Chris Perkins builds Michael Storer’s Raid

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raid-looking-very-neat

Chris Perkins’ build of Michael Storer’s RAID looking almost
supernaturally neat and tidy. I must ask him how he does it!

What happens when a prize-winning amateur builder of glued lapstrake boats like Chris Perkins builds a boat with chine logs and frames with cleats?

A flawlessly tidy looking job, that’s what! Notice how he’s managed to glass the bottom with only one tiny run…

See more photos of his build of Michael Storer’s RAID at his weblog Strathkan Chris’s Little World. He’s building it for his friend Brian Pearson, who I think is a very lucky chap indeed. I think Michael has been pretty lucky here too, by the way: every designer prays the first build to their latest new design will be built by someone like Chris!

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2 thoughts on “Chris Perkins builds Michael Storer’s Raid”

  1. Hi Gav,

    This has been an interesting build, not least because it is such a change from my normal methods. I have found it a real challenge, everything depends accurate application of the measuring tape – with clinker, once the moulds are up pretty well everything else is fitted to the developing boat, I might use the tape to check the beam is in the right ballpark once she is off the mould but that's about all! One of the other difficulties is the size of the bits – they are huge and floppy – a real handling problem for the single-handed worker, again with clinker all the components are so much more manageable. I think there is a research project for some psychology student on the way different mental makeup’s respond too different building techniques. What has been fascinating is working with Mik Storer on the emerging design, a real privilege.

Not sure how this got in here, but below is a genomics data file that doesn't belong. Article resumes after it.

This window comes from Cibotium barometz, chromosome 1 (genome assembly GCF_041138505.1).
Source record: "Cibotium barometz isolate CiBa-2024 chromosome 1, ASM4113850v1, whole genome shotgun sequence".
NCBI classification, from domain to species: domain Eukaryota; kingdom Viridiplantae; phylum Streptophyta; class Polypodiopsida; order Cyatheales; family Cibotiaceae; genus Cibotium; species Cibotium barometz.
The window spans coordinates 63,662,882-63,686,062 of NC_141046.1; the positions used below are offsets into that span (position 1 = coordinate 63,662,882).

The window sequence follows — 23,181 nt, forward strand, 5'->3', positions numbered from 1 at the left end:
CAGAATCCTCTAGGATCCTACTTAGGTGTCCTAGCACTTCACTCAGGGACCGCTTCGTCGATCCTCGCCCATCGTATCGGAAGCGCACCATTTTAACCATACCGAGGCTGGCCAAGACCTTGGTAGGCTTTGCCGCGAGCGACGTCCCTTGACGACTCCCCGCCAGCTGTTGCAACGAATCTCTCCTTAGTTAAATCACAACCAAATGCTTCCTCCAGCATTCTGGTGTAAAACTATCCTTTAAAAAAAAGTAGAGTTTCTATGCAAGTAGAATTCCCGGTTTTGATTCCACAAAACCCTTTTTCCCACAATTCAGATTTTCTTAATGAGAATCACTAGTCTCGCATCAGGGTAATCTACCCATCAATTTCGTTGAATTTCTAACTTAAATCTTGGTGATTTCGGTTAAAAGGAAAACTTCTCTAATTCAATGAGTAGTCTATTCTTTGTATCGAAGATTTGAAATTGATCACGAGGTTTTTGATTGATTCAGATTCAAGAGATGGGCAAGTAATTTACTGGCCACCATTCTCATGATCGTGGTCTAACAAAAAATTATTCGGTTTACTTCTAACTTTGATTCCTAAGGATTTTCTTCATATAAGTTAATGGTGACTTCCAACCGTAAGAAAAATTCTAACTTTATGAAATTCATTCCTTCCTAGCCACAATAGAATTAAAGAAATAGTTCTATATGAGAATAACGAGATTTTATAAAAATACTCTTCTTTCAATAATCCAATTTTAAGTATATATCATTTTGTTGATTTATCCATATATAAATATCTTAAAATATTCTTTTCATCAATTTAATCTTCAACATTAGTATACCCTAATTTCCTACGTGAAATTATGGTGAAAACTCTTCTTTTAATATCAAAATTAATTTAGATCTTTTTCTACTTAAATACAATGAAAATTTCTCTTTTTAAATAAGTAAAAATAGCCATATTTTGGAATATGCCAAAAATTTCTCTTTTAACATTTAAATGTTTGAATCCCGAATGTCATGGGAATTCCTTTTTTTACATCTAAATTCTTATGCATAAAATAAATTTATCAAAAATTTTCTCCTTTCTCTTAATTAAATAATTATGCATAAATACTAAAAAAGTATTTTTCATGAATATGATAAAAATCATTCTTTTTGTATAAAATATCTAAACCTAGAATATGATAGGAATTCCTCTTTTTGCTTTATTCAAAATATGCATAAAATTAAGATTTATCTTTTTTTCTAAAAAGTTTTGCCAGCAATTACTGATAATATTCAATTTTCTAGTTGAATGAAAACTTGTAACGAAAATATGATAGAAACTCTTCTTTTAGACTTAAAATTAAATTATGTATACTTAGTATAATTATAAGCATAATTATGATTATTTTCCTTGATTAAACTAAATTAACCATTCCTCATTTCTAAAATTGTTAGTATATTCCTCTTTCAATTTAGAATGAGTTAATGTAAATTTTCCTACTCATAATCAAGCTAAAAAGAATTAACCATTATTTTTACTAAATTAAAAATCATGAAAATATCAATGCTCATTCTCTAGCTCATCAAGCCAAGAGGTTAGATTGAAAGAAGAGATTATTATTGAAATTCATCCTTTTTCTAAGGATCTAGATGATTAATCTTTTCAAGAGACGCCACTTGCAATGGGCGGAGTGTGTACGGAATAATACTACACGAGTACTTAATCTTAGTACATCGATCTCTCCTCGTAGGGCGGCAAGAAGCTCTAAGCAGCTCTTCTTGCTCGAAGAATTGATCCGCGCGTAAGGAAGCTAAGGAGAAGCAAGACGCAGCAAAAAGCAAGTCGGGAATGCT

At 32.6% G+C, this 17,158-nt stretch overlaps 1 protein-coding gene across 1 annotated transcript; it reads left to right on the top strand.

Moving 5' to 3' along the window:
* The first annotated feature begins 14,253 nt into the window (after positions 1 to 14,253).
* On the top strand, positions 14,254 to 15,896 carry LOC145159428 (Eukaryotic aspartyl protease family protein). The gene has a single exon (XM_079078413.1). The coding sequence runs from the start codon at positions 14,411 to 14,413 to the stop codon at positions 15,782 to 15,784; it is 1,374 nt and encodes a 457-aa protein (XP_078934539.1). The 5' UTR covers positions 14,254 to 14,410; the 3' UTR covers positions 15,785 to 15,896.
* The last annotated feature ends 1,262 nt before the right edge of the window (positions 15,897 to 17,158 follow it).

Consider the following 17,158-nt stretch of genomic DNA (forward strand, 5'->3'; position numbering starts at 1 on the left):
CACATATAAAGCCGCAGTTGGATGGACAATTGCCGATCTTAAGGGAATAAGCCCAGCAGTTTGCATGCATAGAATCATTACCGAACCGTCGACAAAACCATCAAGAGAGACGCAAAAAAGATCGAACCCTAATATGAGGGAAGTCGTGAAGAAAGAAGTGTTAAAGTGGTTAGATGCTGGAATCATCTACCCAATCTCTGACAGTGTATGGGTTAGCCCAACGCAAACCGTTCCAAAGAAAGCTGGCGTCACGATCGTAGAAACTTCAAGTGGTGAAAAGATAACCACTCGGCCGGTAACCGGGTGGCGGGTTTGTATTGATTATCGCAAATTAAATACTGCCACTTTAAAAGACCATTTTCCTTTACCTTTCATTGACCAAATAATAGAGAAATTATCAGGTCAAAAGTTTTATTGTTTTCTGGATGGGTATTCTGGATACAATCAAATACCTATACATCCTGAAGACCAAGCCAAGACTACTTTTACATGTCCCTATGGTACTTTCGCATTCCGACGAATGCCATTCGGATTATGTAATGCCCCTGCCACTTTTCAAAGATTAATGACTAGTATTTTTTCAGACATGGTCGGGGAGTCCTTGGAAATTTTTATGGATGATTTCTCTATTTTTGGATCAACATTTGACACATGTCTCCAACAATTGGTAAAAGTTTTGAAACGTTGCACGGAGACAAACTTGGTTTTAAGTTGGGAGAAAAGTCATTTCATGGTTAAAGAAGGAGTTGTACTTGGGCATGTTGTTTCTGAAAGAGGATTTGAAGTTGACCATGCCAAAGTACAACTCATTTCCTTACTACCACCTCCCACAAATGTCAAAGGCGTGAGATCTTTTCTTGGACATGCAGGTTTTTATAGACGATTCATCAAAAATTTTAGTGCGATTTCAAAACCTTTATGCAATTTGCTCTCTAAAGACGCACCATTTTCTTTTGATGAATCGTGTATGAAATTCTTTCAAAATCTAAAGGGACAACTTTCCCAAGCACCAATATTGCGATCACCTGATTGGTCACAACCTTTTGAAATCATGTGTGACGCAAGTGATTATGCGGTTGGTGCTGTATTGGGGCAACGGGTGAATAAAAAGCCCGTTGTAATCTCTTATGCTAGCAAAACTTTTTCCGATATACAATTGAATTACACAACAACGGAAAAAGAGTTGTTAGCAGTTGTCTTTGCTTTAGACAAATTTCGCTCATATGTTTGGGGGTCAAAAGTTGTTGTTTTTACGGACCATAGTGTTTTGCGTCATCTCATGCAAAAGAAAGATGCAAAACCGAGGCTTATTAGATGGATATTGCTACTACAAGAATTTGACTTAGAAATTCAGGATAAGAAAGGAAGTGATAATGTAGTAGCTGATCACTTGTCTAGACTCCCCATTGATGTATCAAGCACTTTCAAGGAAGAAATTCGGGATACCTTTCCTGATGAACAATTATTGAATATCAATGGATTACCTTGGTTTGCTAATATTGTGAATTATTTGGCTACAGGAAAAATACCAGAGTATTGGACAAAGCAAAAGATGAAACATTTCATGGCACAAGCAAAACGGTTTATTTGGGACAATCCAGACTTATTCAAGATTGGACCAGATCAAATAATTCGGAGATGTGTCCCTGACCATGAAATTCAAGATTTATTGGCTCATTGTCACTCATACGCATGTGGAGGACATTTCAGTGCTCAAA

Oh yes – the bottom sheathing, lots of masking tape and polythene to catch the drips, as you spotted a not completely successful method!

    Thanks for the interest

    Chris

    1. Hi Chris –

      Thanks for your comments.

      Yes, the question of why people respond positively to one method and not to another is an interesting one. I confess that I decided at a very young age that people who could built clinker-built boats were magicians, and nobody has yet been able to persuade me otherwise. I could, however, be much more confident about a project like RAID, despite the hassle of handling large floppy pieces of ply.

      I look forward to hearing more at Barton!

      Gav

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